Masters of Animation returns spotlighting Andrei Khrzhanovsky in a double bill of his rarely screened work. Drawing inspiration from western surrealists such as Magritte and Grosz, these unequivocal masterpieces will take you on a journey though a period in Soviet animations.
Please note both screening links will be available from midday Tues 6 October to Tues 13 October 2020.
Glass Harmonica (1968)
Andrei Khrzhanovsky’s animation is an allegorical tale about the purifying nature of art and the corrupting effect of money, greed and power. The Glass Harmonica is notorious for being the first animation to be banned in the Soviet Union. Its message of beauty as humanity’s moral compass and the challenging surrealist imagery proved too challenging for the state. It was a case of life imitating art.
The Butterfly (1972)
This ten minute animation, about a young boy capturing a butterfly and learning respect for nature is eerily beautiful as it relays a message many of us our taught in our youth. Drawn like an exquisite painting, Khrzhanovsky plays with styles and aesthetics as he takes the little boy from a realistic city scape, into first a luscious oasis and then into an ever evolving dreamscape.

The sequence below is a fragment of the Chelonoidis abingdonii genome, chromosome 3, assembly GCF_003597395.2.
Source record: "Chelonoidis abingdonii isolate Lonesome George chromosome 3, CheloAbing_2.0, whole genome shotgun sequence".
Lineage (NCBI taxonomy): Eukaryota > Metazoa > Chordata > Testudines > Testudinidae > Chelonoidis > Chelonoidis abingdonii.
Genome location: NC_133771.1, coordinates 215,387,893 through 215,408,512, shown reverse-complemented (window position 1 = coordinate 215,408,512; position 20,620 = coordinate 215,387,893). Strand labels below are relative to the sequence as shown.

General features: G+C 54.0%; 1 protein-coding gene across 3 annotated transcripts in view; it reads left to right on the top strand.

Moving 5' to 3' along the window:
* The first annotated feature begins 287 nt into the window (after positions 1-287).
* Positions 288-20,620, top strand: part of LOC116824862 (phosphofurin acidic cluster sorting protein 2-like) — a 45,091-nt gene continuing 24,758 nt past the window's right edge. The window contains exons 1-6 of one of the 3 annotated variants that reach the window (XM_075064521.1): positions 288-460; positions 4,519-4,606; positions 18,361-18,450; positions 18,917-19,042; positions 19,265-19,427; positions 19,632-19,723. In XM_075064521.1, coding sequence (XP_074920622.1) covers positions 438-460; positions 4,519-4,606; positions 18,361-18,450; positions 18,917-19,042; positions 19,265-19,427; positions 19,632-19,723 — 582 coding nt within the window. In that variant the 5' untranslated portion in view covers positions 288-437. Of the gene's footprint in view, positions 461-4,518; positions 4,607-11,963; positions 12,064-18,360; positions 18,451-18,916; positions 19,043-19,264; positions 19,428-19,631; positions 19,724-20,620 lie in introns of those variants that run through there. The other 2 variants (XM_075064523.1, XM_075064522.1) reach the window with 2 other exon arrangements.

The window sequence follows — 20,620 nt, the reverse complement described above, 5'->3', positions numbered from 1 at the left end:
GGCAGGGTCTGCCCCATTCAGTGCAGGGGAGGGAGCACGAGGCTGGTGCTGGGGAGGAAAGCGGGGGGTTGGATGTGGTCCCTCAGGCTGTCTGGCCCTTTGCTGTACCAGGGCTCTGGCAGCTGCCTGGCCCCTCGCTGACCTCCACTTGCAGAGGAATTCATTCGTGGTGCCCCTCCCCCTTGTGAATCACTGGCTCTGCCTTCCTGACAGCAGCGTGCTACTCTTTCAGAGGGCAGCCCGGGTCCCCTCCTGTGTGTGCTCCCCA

Andrei Khrzhanovsky was born in 1939 in Moscow. Multi-talented, he is a screenwriter, animator, documentary maker and director. In 1962 he graduated from VGIK, having studied under Lev Kuleshov. His 1968 film The Glass Harmonica was famously banned in the Soviet Union. This lead to his forced military service for two years. On his return from military service he made The Butterfly (1972). In the 1970s he worked on cartoons based on Alexander Pushkin’s works: such as The World of Fables (1973) and Autumn (1982). A close friend of Yuri Norstein, since the 90s the two famous animators began their own studio for production and training.
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